- It's a simple gif maker. Whenever possible, I make my gifs inside a Python program (at the same time that I create the feeder images). But if I want a gif from unmodified photos, unFREEz is what I use.
- Microsoft Excel
- A simple table is almost always all that I need. There are plenty of free alternatives. I'd rather use Excel.
- GNU Cash
- GNU Cash a minimalistic double entry accounting program. The 'books' for last year took up 15kb on disk, the same thing in QuickBooks may well have taken up 15mb. It's simple, easy, and free. And it doesn't do a tenth of what QuickBooks does. Unfortunately, I'm not that sophisticated, so what GNU Cash doesn't have simple looks like needless complication and flashy bells and whistles to me.
- This is actually hardware (a scanner) and not software. But running an electronic office (as of 2016, started in 2006, so I like to think I know what I'm about when it comes to being paperless) requires the ability to convert from paper to digital. ScanSnap is expensive, not free, top of the line, but worth it in my opinion. I get better images at a smaller memory footprint than anything else I've tried. And a small memory footprint is important to me (see back-up, below).
- Gadwin Printscreen
- Perhaps odd that I would put this in financial, but whenever I'm on some website where it would be appropriate to 'print this page for your records', I print the screen to an image file using Gadwin Printscreen. Actually, what I usually do is take screen capture after screen capture and stack them together using Nuance into a single pdf. So, for a standard online transaction, I might have 5-10 images capturing the different steps. These are just temporary, however, and get killed from the record after a year, like notes to a phone call that are discarded after they are no longer relevent.
True, most of my correspondence is one sided (me as an author or other authors to me, gad, they can be a stupid lot, those authors), but other times it's a two way street.
- Internet Explorer
- It may not seem like it, but I'd have to say this is my browser of choice as I use it for the 'important' stuff.
- Mozilla Firefox
- I use Firefox for the rest, so it's the browser I use most often. So, security not just by closing down the browser between sites. But security by having different browsers for different purposes.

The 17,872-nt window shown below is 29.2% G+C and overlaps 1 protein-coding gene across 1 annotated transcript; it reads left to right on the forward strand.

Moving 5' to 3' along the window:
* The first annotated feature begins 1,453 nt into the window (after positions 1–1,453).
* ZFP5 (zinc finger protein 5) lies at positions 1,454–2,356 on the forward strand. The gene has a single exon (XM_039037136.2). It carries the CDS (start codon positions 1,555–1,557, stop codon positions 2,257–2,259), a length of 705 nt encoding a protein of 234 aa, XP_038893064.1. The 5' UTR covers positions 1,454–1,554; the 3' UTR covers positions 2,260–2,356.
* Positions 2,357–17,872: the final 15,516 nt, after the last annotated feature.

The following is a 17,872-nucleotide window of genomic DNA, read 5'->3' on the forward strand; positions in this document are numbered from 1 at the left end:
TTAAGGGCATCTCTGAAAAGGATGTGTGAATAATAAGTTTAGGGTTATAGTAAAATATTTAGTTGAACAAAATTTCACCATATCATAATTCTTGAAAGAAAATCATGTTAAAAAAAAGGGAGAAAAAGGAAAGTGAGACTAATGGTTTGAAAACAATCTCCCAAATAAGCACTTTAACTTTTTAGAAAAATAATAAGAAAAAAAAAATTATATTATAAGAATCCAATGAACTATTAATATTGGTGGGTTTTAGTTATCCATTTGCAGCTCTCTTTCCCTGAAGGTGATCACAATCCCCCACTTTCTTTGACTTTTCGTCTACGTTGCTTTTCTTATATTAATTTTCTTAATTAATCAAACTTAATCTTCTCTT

- iPhone Safari
- What I really use for browsing, when I'm just browsing. Ah, a person can't get too paranoid. A whole different-machine level of paranoia going on there.
- Windows Live Mail
- This was my main mail client when I was working: simple, clean, never gave me any grief.
- Mozilla Thunderbird
- Maybe I have too many email addresses? Nah.
- SMS Backup
- There was a time when I cared about my Text Message correspondence. Maybe, someday I will again. To pull the SMS out of the iPhone (actually, the on disk computer back up), I used EaseUSMobiSaver and/or iBackUp Extractor. Oh, and as of this posting, in
there is a file that starts with
3d0d7e... (that's a zero, and goes on for quite a few digits from there). This file contains the (SMS) text message history. Trust a computer company to give a file a stupid name like that rather than something reasonable like
It's as much about not hiring the wrong people as it is hiring the right.
- I'm paranoid, so I do a full root scan on a regular basis, along with whatever Norton feels is appropriate. I use Norton, because I get it for free. Yeah, it sucks in it's own special way (it's slow, takes up a lot of resources, fails to auto-magically fix problems itself, and let's cookies that it later decides are low security risks to take up residence on my machine), but from what I've seen, all that seems to be par for the course when it comes to security.
- CCleaner is little more than a wrapper (a nice GUI: graphical user interface) around a batch program. Still, it works. Cleans out the hard to reach temporary files. I use it monthly. Most of these defensive programs I use on a monthly basis: some this day of the month, some that, so I don't get overloaded on any one day (and to keep the bad guys guessing).
- Zeroes out the empty bits on the hard drive. Delete operations just kill the header. This overwrites the entire thing. Before drilling the cores and incinerating the hulks, this is the sort of operation the military performs on its old hard drives. Or in other words, I like to be thorough.
- Provides a nice graphical representation of how the hard disk is being used. I'm sort of obsessed with having a small data footprint. This allows me to better see where my hard drive space is being used.
- Process Explorer
- These programs are not being listed in order of importance. All the previous in this section, I use once a month. I have Process Explorer running all the time on my machine. It's an upgraded replacement for the default TaskManager: and ironically, can kill many programs that the later cannot. I have sixty one processes currently running on my computer. And when my computer overheats (runs hot, slow, or whatever), I generally know why (the offending process). Though, that doesn't mean I know what
svchost.exe is up to this time. Oh, yeah,
TrustedInstaller are not team players, not one little bit.